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Patriots safety Rodney Harrison celebrates his interception during Super Bowl XXXIX with teammates Asante Samuel and Mike Vrabel. (Photo by Brian Bahr/Getty Images)

When the Patriots paraded through Boston a few days after their victory, it cost less than $2 a gallon to fill them up (though it was just six months away from ballooning to the $3 mark). Those aquatic vehicles had taken the Boston Red Sox through the streets just a few months prior after a band of idiots broke an 86-year-old “curse.” But it wasn’t all happiness in Boston sports that year. Doc Rivers led the Celtics to the playoffs in his first year on the bench, but their season ended in the first-round after a disappointing series against the Indians Pacers, getting blown out in Game 7 at the FleetCenter. The Bruins didn’t win a game that year, though no team in the NHL won anything thanks to yet another work stoppage. The Spurs were kings of the NBA that summer, and LeBron James (in his second NBA season) was still a year away from making his playoff debut.

When Boston fans weren’t celebrating another title, they filled their time by waiting for their latest Netflix disc to arrive in the mail. Or they could just go to their local Blockbuster, which was still in business. On television, a band of plane crash survivors on a mysterious island were the talk at the water cooler, along with a bunch of housewives who were desperate and an eccentric doctor named House. Dunder Mifflin and Paddy’s Pub were still a few months away from opening their doors in the state of Pennsylvania.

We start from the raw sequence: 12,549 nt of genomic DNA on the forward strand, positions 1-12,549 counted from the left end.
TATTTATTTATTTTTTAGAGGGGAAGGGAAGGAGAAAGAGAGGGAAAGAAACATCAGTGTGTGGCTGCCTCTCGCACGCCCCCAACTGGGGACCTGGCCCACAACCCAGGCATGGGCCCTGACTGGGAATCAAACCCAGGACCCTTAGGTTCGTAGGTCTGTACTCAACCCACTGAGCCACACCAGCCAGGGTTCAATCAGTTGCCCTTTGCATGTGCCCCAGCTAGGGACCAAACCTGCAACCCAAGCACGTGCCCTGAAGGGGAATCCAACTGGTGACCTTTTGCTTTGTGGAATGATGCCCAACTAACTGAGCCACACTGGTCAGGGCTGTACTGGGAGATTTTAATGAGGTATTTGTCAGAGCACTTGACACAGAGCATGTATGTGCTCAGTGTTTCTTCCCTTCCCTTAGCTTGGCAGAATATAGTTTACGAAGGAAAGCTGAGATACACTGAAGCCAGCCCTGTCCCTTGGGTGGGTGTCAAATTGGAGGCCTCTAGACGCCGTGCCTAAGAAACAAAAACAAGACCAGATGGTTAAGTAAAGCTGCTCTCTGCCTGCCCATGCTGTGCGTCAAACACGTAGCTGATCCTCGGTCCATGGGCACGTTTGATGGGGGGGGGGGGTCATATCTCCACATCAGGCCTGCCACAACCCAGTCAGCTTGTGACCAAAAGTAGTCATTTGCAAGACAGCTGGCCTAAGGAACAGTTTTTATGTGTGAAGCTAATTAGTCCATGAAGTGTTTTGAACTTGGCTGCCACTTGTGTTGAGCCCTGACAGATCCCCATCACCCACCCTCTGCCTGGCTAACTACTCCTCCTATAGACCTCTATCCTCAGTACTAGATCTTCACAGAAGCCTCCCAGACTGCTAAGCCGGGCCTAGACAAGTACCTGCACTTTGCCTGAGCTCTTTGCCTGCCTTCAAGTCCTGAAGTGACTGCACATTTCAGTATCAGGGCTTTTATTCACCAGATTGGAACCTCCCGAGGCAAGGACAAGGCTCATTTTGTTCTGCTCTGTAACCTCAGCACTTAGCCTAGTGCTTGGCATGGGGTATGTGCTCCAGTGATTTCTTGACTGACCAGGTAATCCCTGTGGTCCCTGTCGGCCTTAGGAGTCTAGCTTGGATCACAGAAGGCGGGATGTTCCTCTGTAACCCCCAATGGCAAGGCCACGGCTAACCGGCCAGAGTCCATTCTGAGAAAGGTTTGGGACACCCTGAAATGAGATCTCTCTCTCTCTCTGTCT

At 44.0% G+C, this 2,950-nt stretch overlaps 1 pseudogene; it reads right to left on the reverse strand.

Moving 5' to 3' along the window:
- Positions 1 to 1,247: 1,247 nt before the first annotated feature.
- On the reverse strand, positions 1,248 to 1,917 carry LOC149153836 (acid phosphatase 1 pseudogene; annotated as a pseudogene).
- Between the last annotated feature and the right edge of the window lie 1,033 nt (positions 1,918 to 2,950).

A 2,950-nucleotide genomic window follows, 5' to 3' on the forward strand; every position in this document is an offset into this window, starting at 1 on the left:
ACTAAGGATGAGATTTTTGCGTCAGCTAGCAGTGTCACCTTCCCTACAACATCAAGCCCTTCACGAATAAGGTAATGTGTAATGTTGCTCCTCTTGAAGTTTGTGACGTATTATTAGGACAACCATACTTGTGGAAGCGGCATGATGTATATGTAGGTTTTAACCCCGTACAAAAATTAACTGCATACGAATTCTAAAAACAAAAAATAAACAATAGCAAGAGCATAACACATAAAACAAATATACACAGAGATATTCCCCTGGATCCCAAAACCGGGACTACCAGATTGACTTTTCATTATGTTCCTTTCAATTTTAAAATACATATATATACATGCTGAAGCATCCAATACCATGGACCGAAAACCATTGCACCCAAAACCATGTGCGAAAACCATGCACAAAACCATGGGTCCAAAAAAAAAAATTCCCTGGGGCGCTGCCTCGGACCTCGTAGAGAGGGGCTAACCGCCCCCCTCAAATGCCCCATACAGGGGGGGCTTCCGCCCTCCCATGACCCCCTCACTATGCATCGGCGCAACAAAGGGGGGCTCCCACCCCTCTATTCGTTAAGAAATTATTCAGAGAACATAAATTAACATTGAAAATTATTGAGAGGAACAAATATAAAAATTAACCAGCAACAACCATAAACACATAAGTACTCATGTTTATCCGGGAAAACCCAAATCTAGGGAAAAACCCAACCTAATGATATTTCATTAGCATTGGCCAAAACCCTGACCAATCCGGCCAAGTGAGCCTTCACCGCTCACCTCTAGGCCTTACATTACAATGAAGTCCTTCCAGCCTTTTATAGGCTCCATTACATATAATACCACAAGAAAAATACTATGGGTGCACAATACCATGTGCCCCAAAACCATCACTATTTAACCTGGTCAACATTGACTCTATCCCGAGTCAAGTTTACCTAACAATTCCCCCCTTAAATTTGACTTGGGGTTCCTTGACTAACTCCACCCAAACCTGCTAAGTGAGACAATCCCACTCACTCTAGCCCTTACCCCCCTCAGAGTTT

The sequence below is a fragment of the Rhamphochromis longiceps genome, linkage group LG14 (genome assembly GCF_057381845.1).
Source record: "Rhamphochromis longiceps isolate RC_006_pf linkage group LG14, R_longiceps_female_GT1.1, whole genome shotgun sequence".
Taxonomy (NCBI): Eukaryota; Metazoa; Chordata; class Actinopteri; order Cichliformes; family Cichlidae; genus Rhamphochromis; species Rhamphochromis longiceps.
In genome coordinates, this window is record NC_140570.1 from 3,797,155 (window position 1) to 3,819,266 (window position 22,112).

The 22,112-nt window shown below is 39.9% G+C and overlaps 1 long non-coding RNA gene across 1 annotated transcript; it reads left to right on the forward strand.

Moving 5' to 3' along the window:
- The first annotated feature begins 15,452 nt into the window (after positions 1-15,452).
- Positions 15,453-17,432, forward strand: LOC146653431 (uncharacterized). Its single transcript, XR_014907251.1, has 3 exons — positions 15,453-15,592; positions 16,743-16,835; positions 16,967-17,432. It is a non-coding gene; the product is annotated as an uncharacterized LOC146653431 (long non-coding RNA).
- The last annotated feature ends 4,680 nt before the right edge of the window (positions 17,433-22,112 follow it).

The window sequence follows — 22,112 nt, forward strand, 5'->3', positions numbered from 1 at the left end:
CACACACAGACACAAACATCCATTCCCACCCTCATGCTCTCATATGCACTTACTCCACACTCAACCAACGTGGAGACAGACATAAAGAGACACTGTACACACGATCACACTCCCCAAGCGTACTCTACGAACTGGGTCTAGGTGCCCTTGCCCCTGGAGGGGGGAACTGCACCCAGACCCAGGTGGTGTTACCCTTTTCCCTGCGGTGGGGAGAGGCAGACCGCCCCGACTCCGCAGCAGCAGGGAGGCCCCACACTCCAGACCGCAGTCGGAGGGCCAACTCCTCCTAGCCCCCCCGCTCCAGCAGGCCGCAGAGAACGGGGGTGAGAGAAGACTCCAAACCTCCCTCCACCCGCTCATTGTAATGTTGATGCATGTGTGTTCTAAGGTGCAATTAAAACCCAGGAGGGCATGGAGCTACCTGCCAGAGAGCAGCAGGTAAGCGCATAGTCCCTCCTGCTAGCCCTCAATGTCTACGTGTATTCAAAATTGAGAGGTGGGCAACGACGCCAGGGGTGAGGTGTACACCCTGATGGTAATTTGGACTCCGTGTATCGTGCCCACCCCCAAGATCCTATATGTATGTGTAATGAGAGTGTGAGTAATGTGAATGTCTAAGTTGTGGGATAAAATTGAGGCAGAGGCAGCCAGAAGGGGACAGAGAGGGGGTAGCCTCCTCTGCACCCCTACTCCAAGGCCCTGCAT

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George W. Bush gives the thumbs up during his inauguration for a second term on January 20, 2005. (Photo by Brendan Smialowski/AFP/Getty Images)

On the big screen, Shrek 2 had dominated theaters throughout 2004 by grossing nearly a billion dollars worldwide. There were only three Harry Potter movies out when the Super Bowl was played and Tobey MacGuire was still a respectable Spider-Man. Clint Eastwood’s Million Dollar Baby cleaned house at the Oscars just a few weeks after the Patriots officially stamped themselves as a dynasty, earning gold statues for Best Picture, Best Actress (Hillary Swank) and Best Supporting Actor (Morgan Freeman). Jamie Foxx’s performance as Ray Charles in Ray earned him just about every Best Actor award that year.

If people weren’t watching TV, they were likely reading The Da Vinci Code for the second or third time. Or playing their Xbox, Playstation 2 or Nintendo GameCube with friends.

Times were certainly different 13 years ago. All that really remains the same is Tom Brady and Bill Belichick taking the Patriots to the Super Bowl. And that never gets old (at least in New England).

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Bill Belichick and Tom Brady share a moment after beating the Philadelphia Eagles in Super Bowl XXXIX. (Photo by Jeff Haynes/AFP/Getty Images)